New anaylsis from the Center for Immigration Studies has determined that 57.5 million native-born Americans between the ages of 16 and 65 were not working during the second quarter of 2013. That figure is up 17 million from the second quarter of 2000. Proponents of the Schumer-Obama amnesty bill (S.744), however, claim that there are not enough workers currently living in the United States.
Among the study's findings:
- The total number of native-born Americans of working-age not working has barely budged in the last three years. The more than 57 million natives not working is 10 million larger than in the second quarter of 2007 and 17 million larger than in the same quarter of 2000.
- Even excluding younger teens aged 16 and 17, the total number of adult natives (18 to 65) not working in the second quarter of this year was 50.6 million.
- The number of adult natives not working is spread throughout the labor market, including 25 million with no more than a high school education, 16 million with some education beyond high school, and nine million with at least a bachelor's degree.
- The increase in the share and number of working-age natives not working is a long-term trend and began well before the current economic downturn.
- Turning to the broad measure of unemployment, referred to as U-6 unemployment, also shows an enormous supply of potential workers. The U-6 measure includes those forced to work part-time and those who want to work, but have not looked recently.
- U-6 unemployment stood at 13.7 percent for natives in the second quarter of 2013 compared to 8 percent in the second quarter of 2007 and 6.8 percent in the second quarter of 2000.
- The number of native-born Americans who are U-6 unemployed in the second quarter of this year was 18.2 million. Adding U-6 unemployed immigrants raises the total to nearly 22 million.
- Supporters of the large increases in legal immigration in S.744 argued that the aging of American society means there are not enough workers to support government or the economy. This argument ignores the enormous increase in the number of working-age Americans not working.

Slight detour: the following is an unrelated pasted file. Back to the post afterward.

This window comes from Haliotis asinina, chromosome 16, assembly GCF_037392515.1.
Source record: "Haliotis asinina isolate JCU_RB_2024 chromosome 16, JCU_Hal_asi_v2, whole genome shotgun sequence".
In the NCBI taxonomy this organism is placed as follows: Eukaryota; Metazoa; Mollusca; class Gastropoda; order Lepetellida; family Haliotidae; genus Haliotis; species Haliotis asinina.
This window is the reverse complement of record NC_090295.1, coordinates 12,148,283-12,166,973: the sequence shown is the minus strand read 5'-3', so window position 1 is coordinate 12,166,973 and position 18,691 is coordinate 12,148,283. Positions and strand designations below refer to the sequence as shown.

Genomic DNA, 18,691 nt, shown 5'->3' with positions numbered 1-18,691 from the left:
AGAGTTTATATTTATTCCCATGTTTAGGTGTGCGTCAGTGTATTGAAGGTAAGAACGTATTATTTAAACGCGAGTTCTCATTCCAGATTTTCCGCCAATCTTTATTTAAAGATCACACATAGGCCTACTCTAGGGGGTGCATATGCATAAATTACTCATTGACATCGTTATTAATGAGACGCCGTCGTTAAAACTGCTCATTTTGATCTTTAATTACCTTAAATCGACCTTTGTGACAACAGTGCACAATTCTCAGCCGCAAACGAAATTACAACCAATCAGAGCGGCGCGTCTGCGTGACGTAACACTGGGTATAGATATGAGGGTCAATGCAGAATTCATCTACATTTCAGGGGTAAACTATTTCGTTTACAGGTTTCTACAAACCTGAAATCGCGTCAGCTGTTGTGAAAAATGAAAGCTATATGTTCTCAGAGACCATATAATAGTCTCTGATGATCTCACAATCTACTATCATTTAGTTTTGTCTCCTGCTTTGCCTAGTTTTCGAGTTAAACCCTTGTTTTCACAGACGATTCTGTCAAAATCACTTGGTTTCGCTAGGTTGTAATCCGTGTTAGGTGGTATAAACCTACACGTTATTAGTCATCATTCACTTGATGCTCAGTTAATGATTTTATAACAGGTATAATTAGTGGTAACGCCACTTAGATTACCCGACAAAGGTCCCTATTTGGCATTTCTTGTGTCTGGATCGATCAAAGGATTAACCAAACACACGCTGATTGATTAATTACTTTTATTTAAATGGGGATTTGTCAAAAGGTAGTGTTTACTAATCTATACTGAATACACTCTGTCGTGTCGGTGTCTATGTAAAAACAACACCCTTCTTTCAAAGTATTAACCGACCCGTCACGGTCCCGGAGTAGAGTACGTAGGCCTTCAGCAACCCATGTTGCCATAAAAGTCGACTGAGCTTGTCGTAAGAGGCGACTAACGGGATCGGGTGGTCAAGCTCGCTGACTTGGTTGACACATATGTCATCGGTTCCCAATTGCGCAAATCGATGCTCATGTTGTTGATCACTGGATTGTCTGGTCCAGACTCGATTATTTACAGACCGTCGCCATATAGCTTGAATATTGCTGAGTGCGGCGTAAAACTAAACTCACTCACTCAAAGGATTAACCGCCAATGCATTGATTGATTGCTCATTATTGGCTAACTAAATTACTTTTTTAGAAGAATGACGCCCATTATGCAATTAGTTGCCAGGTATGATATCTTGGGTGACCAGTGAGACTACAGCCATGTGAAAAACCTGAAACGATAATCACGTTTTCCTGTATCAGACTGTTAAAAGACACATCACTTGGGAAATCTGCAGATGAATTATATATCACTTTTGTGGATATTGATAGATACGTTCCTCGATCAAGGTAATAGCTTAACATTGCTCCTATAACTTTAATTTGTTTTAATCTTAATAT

- Drawing the existing population of natives and legal immigrants currently not employed into jobs would have a far more positive impact on improving the ratio of workers to non-workers.
- Immigrants arrive at all ages and many do not work. Therefore it is not surprising that immigration adds to both the working population and those who are non-working. Of the more than five million immigrants who arrived in the country in the last five years only 48 percent had a job in 2013. For recent immigrants who are working age (16 to 65), 59 percent held a job.
- In contrast, moving the existing population of natives and legal immigrants not working into jobs would directly and immediately improve the ratio of workers to non-workers.
The Schumer-Obama amnesty bill would grant more than 33 million new work permits in the first decade by granting amnesty to 11 million illegal aliens, clearing the current backlog, and expanding existing legal immigration categories. The bill also calls for a new low-skilled, guest worker program that would grant 200,000 3-year temporary visas each year.
For more information on this study, see the Center for Immigration Studies.